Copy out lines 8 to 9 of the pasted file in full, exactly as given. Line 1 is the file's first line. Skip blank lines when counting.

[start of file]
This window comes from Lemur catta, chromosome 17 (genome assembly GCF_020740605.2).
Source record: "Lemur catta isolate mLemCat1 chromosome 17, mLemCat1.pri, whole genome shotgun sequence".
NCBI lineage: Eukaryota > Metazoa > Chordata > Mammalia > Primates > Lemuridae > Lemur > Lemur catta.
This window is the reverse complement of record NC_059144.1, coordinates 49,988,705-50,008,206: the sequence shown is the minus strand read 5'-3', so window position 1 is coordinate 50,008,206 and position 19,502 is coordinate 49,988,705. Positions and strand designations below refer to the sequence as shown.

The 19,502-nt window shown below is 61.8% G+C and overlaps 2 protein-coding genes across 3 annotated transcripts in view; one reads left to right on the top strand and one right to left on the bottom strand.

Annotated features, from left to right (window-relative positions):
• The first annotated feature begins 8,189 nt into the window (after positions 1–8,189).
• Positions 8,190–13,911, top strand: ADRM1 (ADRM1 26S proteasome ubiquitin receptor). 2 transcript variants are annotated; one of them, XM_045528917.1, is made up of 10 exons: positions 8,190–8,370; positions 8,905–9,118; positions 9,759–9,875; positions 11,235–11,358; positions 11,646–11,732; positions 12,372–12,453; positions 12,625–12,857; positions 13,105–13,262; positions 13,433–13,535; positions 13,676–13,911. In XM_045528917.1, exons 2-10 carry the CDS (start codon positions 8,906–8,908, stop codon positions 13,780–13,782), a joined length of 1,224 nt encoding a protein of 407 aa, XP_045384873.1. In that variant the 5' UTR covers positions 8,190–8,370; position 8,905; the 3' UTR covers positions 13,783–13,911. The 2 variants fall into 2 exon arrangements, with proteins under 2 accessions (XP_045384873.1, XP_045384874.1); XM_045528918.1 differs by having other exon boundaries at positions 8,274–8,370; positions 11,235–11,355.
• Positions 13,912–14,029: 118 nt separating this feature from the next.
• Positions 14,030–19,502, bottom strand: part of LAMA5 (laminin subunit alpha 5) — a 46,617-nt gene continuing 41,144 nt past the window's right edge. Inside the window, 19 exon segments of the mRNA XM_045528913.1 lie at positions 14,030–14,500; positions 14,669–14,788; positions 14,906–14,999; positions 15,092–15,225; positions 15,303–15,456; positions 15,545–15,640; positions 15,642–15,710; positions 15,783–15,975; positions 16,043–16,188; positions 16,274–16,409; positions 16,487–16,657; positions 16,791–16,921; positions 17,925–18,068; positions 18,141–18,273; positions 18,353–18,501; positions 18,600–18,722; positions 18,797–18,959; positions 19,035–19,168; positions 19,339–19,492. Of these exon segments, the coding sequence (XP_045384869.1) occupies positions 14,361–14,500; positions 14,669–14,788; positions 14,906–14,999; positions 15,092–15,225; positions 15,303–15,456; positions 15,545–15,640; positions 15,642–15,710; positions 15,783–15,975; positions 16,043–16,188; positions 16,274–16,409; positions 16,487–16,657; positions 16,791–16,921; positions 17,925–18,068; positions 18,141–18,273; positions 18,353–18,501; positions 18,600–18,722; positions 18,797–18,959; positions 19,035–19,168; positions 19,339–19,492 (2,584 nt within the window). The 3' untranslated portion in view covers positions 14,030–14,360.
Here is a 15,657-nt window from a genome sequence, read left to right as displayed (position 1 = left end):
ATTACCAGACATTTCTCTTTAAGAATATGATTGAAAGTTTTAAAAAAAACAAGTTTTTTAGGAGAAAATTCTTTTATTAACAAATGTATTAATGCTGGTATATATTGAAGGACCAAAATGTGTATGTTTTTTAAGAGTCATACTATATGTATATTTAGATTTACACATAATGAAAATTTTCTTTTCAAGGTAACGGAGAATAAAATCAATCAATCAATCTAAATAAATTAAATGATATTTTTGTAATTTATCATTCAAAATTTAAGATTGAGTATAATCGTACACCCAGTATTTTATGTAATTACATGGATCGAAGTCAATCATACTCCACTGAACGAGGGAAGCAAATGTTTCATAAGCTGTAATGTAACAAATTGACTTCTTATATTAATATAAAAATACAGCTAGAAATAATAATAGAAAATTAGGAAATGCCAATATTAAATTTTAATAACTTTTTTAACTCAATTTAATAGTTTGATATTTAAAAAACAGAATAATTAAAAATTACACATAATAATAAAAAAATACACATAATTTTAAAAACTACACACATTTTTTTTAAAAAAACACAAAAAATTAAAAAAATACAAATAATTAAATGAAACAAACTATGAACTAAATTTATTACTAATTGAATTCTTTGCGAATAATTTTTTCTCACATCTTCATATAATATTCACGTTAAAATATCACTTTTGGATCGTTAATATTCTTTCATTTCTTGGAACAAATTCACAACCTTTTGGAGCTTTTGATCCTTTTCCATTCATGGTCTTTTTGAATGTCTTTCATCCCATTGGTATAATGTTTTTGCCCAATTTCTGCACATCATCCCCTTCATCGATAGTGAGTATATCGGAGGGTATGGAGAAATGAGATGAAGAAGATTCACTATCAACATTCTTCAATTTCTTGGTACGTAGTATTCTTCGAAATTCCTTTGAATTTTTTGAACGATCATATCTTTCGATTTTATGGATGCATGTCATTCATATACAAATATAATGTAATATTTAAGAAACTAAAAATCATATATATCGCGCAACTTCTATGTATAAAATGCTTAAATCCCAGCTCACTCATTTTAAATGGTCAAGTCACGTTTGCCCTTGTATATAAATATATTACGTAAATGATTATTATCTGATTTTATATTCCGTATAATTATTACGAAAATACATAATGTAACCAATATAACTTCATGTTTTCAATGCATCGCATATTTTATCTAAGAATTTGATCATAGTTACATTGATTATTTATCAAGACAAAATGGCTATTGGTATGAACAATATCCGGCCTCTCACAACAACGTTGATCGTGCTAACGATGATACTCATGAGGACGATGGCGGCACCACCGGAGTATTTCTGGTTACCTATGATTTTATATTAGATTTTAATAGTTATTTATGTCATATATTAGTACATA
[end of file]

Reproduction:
• Positions 8,190–13,911, top strand: ADRM1 (ADRM1 26S proteasome ubiquitin receptor). 2 transcript variants are annotated; one of them, XM_045528917.1, is made up of 10 exons: positions 8,190–8,370; positions 8,905–9,118; positions 9,759–9,875; positions 11,235–11,358; positions 11,646–11,732; positions 12,372–12,453; positions 12,625–12,857; positions 13,105–13,262; positions 13,433–13,535; positions 13,676–13,911. In XM_045528917.1, exons 2-10 carry the CDS (start codon positions 8,906–8,908, stop codon positions 13,780–13,782), a joined length of 1,224 nt encoding a protein of 407 aa, XP_045384873.1. In that variant the 5' UTR covers positions 8,190–8,370; position 8,905; the 3' UTR covers positions 13,783–13,911. The 2 variants fall into 2 exon arrangements, with proteins under 2 accessions (XP_045384873.1, XP_045384874.1); XM_045528918.1 differs by having other exon boundaries at positions 8,274–8,370; positions 11,235–11,355.
• Positions 13,912–14,029: 118 nt separating this feature from the next.